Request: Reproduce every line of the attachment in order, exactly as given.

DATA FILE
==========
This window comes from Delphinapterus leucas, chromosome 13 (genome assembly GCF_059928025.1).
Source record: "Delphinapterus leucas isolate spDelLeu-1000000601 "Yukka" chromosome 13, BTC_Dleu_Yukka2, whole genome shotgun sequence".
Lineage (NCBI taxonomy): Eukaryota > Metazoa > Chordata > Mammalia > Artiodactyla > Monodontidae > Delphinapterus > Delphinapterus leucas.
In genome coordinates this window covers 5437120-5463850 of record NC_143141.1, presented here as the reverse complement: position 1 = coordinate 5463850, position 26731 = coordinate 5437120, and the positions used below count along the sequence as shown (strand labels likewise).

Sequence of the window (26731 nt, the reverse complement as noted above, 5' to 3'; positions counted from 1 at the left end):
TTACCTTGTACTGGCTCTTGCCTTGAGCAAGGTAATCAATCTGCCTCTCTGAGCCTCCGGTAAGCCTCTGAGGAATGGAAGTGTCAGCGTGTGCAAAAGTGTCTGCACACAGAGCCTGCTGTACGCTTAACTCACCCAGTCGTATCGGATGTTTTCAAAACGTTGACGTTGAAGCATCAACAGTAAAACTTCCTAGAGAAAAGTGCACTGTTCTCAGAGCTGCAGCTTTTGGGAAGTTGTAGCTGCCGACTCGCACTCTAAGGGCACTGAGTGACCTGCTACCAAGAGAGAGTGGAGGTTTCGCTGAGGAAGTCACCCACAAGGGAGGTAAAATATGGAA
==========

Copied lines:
This window comes from Delphinapterus leucas, chromosome 13 (genome assembly GCF_059928025.1).
Source record: "Delphinapterus leucas isolate spDelLeu-1000000601 "Yukka" chromosome 13, BTC_Dleu_Yukka2, whole genome shotgun sequence".
Lineage (NCBI taxonomy): Eukaryota > Metazoa > Chordata > Mammalia > Artiodactyla > Monodontidae > Delphinapterus > Delphinapterus leucas.
In genome coordinates this window covers 5437120-5463850 of record NC_143141.1, presented here as the reverse complement: position 1 = coordinate 5463850, position 26731 = coordinate 5437120, and the positions used below count along the sequence as shown (strand labels likewise).

Sequence of the window (26731 nt, the reverse complement as noted above, 5' to 3'; positions counted from 1 at the left end):
TTACCTTGTACTGGCTCTTGCCTTGAGCAAGGTAATCAATCTGCCTCTCTGAGCCTCCGGTAAGCCTCTGAGGAATGGAAGTGTCAGCGTGTGCAAAAGTGTCTGCACACAGAGCCTGCTGTACGCTTAACTCACCCAGTCGTATCGGATGTTTTCAAAACGTTGACGTTGAAGCATCAACAGTAAAACTTCCTAGAGAAAAGTGCACTGTTCTCAGAGCTGCAGCTTTTGGGAAGTTGTAGCTGCCGACTCGCACTCTAAGGGCACTGAGTGACCTGCTACCAAGAGAGAGTGGAGGTTTCGCTGAGGAAGTCACCCACAAGGGAGGTAAAATATGGAA